All these characters are worthy of mention because even the youngest actors do tremendous work. They play an excellent family ensemble despite the challenges of dialogue relentlessly faithful to the period, delivered in North Country accents thicker than tar. Next to these folks the wildest winter savage in Game Of Thrones would sound positively plummy.

After the disappearance of Baby Samuel, grief lingers over the family and casts their whole lives in a forbidding light. What makes The Witch a successful drama is that while its characters are manifestly devout Christians, they are not dull caricatures of repression or religious mania. Despite the strictness of their manners William and Katherine appear to love each other and their children deeply. Their ways are governed as much by practical survival as by religious austerity. Despite the implication that William was cast out of his church for being too orthodox (for other Puritans!), he does not vex his family with sadistic cruelty or the sort of abuse that made Carrie such a bummer at the prom. Any part he may play in dooming them will come through the insidious power of good intentions. At the beginning of the film, William’s peers rebuke him for the sin of pride, and throughout the story this pride prevents him from admitting his secret doubts, and from indulging those of his wife and children. Hardship fosters and magnifies the secrets they keep from one another, weakening them against malign influences from outside. Director Robert Eggers takes prudent steps to show the cracks in a family unit under the realistic stresses of frontier life, which makes the threat of their demise not only terrifying but tragic. The script treats them with humanity and respect, engaging their moral outlook critically without mocking them. There is room for those who hold with the tenets of Christianity or another established faith, as well as those who do not, to appreciate the drama.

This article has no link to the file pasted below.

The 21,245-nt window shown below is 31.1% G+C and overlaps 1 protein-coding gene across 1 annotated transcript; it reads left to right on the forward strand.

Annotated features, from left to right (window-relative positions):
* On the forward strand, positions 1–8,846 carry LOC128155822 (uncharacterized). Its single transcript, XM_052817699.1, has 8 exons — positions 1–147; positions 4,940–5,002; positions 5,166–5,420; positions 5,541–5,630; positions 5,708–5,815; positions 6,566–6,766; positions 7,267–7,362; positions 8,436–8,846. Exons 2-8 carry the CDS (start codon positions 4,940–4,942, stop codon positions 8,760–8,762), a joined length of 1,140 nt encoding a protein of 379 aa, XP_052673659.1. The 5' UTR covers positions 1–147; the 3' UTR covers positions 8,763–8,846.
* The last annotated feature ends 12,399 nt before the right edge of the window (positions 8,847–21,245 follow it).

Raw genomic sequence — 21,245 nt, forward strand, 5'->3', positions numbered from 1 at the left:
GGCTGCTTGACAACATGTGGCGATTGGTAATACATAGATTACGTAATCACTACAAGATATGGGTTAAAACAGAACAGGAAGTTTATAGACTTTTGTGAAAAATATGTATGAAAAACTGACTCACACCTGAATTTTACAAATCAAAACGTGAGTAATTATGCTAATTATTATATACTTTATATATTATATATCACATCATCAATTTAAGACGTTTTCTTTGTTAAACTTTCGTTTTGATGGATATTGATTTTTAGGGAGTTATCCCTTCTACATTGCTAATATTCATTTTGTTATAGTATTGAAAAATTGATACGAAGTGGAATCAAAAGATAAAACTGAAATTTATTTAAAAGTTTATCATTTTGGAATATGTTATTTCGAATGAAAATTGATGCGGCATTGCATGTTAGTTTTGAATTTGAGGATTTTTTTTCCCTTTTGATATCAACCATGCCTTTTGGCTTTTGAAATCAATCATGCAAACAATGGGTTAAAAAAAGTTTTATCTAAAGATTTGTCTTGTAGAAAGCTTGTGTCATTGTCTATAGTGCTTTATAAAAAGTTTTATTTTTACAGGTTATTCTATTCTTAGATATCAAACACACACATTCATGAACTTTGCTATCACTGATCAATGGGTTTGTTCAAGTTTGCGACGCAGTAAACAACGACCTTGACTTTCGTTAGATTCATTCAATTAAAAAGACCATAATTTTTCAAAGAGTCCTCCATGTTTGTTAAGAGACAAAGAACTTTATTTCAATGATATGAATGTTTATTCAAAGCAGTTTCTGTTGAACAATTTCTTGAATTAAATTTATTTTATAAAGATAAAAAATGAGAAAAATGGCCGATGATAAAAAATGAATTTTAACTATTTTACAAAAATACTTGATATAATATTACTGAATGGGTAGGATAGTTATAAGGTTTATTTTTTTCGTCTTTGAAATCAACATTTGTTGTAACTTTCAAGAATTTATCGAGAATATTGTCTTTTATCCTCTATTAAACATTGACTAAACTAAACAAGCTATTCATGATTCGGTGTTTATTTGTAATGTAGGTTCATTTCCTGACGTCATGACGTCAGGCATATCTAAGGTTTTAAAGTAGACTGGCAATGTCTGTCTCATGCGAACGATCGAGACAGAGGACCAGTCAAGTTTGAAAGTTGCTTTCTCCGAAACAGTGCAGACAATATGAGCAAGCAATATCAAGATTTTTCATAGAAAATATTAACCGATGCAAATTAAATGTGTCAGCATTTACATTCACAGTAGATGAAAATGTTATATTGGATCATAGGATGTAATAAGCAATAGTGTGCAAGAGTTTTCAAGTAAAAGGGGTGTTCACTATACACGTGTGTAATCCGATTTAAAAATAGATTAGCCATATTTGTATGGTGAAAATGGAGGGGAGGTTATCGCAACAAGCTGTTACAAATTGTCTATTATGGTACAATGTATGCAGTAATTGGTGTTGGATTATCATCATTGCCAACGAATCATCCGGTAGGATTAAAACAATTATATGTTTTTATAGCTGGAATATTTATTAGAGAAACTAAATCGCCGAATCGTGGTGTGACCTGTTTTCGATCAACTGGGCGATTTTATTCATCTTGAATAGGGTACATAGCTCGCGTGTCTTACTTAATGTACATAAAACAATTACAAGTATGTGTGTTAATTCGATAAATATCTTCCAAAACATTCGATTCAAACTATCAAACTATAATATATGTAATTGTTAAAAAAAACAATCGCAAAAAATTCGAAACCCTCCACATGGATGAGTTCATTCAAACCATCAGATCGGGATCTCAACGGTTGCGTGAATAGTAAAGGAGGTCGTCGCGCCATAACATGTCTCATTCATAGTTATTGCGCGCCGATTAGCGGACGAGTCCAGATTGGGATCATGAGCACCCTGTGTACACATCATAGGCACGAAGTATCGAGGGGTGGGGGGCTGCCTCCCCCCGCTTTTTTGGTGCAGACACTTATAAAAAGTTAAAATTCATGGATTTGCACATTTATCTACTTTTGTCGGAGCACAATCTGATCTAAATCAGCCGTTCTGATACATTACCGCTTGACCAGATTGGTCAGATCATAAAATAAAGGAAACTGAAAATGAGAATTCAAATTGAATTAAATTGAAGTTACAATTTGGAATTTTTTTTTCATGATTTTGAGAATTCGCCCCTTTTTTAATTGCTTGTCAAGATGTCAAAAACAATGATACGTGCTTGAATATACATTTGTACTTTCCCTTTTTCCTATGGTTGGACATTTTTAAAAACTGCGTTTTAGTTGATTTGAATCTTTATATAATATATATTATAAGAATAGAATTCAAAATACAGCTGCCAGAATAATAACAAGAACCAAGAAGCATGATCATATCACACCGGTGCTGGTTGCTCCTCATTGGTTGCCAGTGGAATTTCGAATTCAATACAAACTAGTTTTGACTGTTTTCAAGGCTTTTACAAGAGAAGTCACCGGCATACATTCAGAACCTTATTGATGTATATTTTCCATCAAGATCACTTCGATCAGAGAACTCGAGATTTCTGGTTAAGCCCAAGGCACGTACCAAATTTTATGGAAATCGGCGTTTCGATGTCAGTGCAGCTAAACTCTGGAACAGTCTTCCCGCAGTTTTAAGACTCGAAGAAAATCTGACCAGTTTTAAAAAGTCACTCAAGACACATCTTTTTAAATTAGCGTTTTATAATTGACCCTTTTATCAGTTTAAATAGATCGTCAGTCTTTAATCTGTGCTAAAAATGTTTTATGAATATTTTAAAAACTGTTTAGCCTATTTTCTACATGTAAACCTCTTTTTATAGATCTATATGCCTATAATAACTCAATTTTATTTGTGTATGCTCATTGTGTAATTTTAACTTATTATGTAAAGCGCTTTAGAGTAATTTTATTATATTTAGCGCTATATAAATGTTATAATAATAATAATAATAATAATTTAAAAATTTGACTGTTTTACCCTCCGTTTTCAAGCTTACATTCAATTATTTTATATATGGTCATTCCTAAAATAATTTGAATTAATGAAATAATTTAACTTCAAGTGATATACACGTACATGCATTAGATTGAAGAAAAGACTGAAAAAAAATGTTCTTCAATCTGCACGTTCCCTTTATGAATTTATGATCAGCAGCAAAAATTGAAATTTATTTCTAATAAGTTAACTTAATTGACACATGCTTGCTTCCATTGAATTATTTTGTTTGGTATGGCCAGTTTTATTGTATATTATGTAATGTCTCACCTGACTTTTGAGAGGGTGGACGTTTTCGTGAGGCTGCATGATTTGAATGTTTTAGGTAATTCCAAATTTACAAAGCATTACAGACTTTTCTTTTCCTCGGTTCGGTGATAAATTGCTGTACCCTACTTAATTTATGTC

The film is lovely to watch, full of primeval trees and the muted colors of earth and homespun modesty. The occasional appearance of more vivid tones (red, for example) creates moments of shocking contrast. Simulating the limited light sources of the time, Eggers creates a doubly discomfiting environment. By day the diffuse light of the sun shines everywhere except the woods. Corruption has no obvious hiding place around the farm, yet each character continues to study others for its telltale signs. By night, candles and lanterns reveal only nervous faces while sharply rendered shadows mask large parts of the frame where any dark thing might lurk.

For those not yet enticed by the artful composition and sophisticated approach to terror, there are a surprising number of good moral lessons in The Witch as well, but be prepared to witness characters reaping their consequences rather than enjoying their rewards. A liar will not believe the words of others. The devil comes in disguise. Pride goes before destruction. And seriously, don’t go in the damned woods.